WUFT News

RTS Hybrid Buses May Not Be Saving As Much Green As Expected

By on March 14th, 2014
A hybrid bus stops in downtown Gainesville between SW 5 St. and 4th Ave. on Thursday, Feb. 27.

Shannon Kaestle / WUFT News

A hybrid bus stops in downtown Gainesville between SW 5 St. and 4th Ave. on Thursday, Feb. 27.

The City of Gainesville may be feeling green, but the accounting on the fleet of hybrid buses may be in the red.

The Gainesville Regional Transit System’s hybrid buses were not cheap. They cost $200,000 more than regular biodiesel buses. And now the fuel data reveals it would take about 10 years of fuel savings to pay off the hybrid premium, said Chip Skinner, marketing and communications supervisor at RTS. He also said a bus’s average lifespan is about 7 years. That means the city would have to operate the buses three years after their natural life to recoup the costs over conventional biodiesel vehicles.

Fuel efficiency between the two models is not drastically different. The regular buses run at an average of 3.48 mpg, Skinner said. According to RTS maintenance reports, the hybrids ran at an average of 3.68 in 2011 and 4.03 mpg in 2012. The reports for 2013 have not been released, but Skinner said there was about a 0.25 miles-per-gallon increase last year.

RTS has five hybrids in its bus fleet. They run on a combination of biodiesel and electricity, Skinner said, whereas the non-hybrids run purely on biodiesel.

The RTS hybrids cost $600,000 each, as opposed to $400,000 for each of the regular biodiesel buses, Skinner said.

According to Skinner, the federal government gives RTS incentives to go green. RTS receives a $1 per gallon match on taxes for switching to biodiesel fuel and fuel savings.

The University of Florida purchased the first two buses in 2012 through the Campus Development Agreement, which helps coordinate transportation between Gainesville, UF and Alachua County, said Curtis Reynolds, UF’s vice president for business affairs. RTS purchased the last three hybrids in 2013 through a federal grant for the City of Gainesville, Skinner said.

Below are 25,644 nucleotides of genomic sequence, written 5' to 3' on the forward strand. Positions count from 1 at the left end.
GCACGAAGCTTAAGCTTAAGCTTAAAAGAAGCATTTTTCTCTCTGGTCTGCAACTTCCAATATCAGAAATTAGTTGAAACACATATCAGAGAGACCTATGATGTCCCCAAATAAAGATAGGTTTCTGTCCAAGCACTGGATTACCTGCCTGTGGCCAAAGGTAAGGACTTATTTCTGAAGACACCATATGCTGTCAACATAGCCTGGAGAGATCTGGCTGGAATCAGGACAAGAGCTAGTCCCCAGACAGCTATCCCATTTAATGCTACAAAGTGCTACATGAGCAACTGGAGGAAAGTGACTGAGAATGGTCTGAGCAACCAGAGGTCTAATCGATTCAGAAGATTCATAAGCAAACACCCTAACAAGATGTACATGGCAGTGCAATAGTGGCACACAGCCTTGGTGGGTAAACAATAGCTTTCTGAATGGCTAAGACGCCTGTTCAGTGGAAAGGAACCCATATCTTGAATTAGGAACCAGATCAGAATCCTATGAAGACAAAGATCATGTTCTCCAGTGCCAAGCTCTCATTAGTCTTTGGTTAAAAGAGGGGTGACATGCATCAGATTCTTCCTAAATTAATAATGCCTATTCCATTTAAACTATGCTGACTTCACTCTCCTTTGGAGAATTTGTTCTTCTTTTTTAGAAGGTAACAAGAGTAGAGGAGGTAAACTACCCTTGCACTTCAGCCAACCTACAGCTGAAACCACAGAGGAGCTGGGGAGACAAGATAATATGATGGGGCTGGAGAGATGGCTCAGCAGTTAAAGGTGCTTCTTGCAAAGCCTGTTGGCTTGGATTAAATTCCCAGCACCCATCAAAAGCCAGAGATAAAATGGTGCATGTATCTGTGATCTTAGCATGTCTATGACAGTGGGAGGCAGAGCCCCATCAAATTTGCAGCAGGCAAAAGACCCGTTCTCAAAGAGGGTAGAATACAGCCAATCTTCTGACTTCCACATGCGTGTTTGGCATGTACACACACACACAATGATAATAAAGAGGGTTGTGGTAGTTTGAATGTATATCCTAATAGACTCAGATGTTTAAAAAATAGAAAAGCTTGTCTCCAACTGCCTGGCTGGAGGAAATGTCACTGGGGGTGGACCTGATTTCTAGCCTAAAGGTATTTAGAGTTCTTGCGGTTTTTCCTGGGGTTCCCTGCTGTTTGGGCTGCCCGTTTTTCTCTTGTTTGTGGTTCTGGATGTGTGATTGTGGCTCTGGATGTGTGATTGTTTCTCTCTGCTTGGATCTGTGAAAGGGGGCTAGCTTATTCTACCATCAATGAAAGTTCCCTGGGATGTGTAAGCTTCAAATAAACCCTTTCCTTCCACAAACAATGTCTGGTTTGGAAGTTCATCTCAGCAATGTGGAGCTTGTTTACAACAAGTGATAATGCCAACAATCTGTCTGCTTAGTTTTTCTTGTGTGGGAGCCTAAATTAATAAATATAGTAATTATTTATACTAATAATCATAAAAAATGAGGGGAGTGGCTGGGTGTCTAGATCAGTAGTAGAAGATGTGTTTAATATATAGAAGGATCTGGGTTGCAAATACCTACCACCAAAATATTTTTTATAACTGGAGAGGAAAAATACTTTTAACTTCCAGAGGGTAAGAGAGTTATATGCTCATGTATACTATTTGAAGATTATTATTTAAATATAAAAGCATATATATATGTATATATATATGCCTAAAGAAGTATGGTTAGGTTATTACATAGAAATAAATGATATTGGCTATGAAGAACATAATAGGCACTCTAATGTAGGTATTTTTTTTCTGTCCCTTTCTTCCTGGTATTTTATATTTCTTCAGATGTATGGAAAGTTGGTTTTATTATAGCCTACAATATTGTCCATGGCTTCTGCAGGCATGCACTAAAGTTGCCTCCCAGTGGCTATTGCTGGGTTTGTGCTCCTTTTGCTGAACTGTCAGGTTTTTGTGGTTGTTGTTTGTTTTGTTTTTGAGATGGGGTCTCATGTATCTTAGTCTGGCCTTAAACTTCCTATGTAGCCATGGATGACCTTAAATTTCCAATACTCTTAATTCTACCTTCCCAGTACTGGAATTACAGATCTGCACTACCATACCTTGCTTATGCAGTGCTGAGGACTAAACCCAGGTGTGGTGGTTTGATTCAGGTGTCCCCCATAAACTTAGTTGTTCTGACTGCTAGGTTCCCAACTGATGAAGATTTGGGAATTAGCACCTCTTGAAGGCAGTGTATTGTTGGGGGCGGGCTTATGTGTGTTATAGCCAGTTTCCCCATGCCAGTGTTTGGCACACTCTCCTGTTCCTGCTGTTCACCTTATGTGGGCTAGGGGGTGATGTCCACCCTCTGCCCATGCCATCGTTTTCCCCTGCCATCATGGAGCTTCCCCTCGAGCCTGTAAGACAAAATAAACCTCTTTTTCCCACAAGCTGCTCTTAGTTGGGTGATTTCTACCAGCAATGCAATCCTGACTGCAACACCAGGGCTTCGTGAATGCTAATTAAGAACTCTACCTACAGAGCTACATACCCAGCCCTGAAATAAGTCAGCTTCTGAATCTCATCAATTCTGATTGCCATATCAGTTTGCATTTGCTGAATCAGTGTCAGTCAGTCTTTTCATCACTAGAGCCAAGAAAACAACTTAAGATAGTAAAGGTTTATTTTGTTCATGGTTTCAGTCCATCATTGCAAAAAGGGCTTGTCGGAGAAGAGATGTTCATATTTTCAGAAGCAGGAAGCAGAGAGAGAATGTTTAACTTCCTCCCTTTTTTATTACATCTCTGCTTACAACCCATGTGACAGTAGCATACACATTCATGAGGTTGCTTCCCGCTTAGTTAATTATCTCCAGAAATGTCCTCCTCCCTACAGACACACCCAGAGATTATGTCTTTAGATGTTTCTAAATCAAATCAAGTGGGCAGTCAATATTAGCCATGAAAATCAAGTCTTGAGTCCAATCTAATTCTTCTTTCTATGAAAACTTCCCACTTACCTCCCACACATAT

Bob Miller, associate vice president of business affairs at UF, said the buses were purchased in an effort to provide a “more sustainable transit system.”

Doug Hartley, assistant general manager at Kanawha Valley Regional Transportation Authority in West Virginia, said he had a similar experience with the hybrid buses in his fleet. Hartley said his hybrids, which run on electric and 100 percent diesel fuel, had a 1.2 mpg increase compared to the fleet’s regular buses. The hybrids run at an average of 5.4 mpg, whereas the regular buses run at an average of 4.8 mpg. The buses were bought through a grant in 2009.

Hartley said it would take the public transportation company about 26 years to pay off the hybrids. As a result, he doesn’t plan to purchase more in the future.

“It’s probably going to take more than the lifespan of the bus,” Hartley said. “I don’t think they ever pay themselves back.”

Yet, according to UF professor Pratap Pullammanappallil, who specializes in biofuel production, said the biodiesel itself is actually quite efficient.

RTS uses a B20 biodiesel, which means it is 20 percent biodiesel and 80 percent petroleum diesel (regular diesel), Skinner said.

Pullammanappallil said it would have been more efficient for RTS to switch to B100, which is 100 percent biodiesel. He said biodiesel is made from organic waste such as vegetable oil or animal fat. The biodiesel fuel emissions have less sulfur and pollutants than regular diesel. However, he said he would assume the B100, like the hybrid buses, is expensive.

Skinner said RTS doesn’t choose to use a higher-grade biodiesel fuel because it would require RTS to change the engines of their 123 bus fleet. He says once you go above B20, the fuel begins to degrade the rubber seals and gaskets in the engines.

Ron Fuller, the assistant director of UF transportation services, said the University has also been trying to go green by using gasoline-ethanol powered flex-fuel Dodge minivans that have been having engine problems.

“The bottom line is there is a cost to being green,” said Fuller. “Is this a cost we’re willing to make?”


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